Similar to our Apollo Lake (Intel Arches Canyon and ECS LIVA Z) and Gemini Lake (Intel June Canyon and ECS LIVA Z2) experiments, we got hold of multiple Jasper Lake UCFF PCs for evaluation. Today’s review is focused on the two actively cooled systems – the Intel NUC11ATKPE and GEEKOM MiniAir 11.

A quick comparison of the Intel NUC11ATKPE and the GEEKOM MiniAir 11 reveal the following differentiation aspects:

  • Intel Celeron N5095 (TDP of 15W) in the MiniAir 11, compared to Intel Pentium Silver N6005 (TDP of 10W) in the NUC11ATKPE
  • Slightly smaller physical footprint for the MiniAir 11
  • Mixture of USB Type-C and Type-A ports in the MiniAir 11, compared to only Type-A ports in the NUC11ATKPE
  • Availability of SDXC UHS-I Card Reader in the MiniAir 11, not available in the NUC11ATKPE
  • Physical DisplayPort output is full-sized in the NUC11ATKPE, while it is mini-DP in the MiniAir 11
  • Integrated quad-microphone (DMIC) array along with a combo audio jack in the MiniAir 11, while the NUC11ATKPE ships separate audio out and microphone jacks in the front panel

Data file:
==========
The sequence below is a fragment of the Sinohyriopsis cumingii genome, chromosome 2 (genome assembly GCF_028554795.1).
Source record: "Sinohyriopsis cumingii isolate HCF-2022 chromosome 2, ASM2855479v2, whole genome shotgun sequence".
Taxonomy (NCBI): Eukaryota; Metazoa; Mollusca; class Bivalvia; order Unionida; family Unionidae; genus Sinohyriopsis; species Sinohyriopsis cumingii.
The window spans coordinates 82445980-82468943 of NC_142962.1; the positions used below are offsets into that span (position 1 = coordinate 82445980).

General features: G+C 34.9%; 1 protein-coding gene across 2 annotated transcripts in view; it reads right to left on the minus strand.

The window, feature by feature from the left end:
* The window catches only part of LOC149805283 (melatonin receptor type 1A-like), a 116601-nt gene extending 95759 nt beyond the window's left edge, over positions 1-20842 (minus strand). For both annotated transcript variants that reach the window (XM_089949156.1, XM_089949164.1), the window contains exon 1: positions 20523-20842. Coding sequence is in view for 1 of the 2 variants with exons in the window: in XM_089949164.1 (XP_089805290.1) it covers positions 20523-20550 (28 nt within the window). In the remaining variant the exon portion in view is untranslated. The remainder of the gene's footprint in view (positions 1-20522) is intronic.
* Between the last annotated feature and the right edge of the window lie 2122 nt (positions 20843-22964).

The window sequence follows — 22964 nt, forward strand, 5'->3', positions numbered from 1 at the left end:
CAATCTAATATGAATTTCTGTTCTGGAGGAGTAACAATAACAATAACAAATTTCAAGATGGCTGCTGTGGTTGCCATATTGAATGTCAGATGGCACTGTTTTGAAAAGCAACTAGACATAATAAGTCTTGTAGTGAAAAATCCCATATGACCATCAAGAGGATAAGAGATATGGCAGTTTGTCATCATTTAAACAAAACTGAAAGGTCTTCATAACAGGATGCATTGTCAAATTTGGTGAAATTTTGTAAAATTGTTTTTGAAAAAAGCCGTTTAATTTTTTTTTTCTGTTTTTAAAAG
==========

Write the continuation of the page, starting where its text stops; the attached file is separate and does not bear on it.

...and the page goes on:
• Intel Wireless-AC 9462 in the NUC11ATKPE, compared to Intel Wireless-AC 7265 in the MiniAir 11

The NUC11ATKPE is primarily priced as a barebones system, but availability of computing systems in general in the recent past has been spotty due to supply chain challenges. This has allowed B2B / B2C retailers like SimplyNUC to place significant premiums for ready-to-ship Atlas Canyon NUCs. Sample this – a barebones NUC11ATKPE has a recommended customer price of around $180 (street price, when available, is around $188). However, SimplyNUC’s base price for the Atlas Canyon NUC is currently $449 and comes with 4GB of DDR4 SODIMM and a 256GB M.2 NVMe SSD. One can remove the DRAM and SSD from the configuration, but that doesn’t affect the price. Contrast that with the GEEKOM MiniAir 11 – with current discounts, it is priced at $219 (inclusive of taxes) when ordered from their website and $245 (taxes extra) on Amazon. For that price, GEEKOM is bundling in a 256GB M.2 2280 SATA SSD and 1x 8GB DDR4-2666 SODIMM.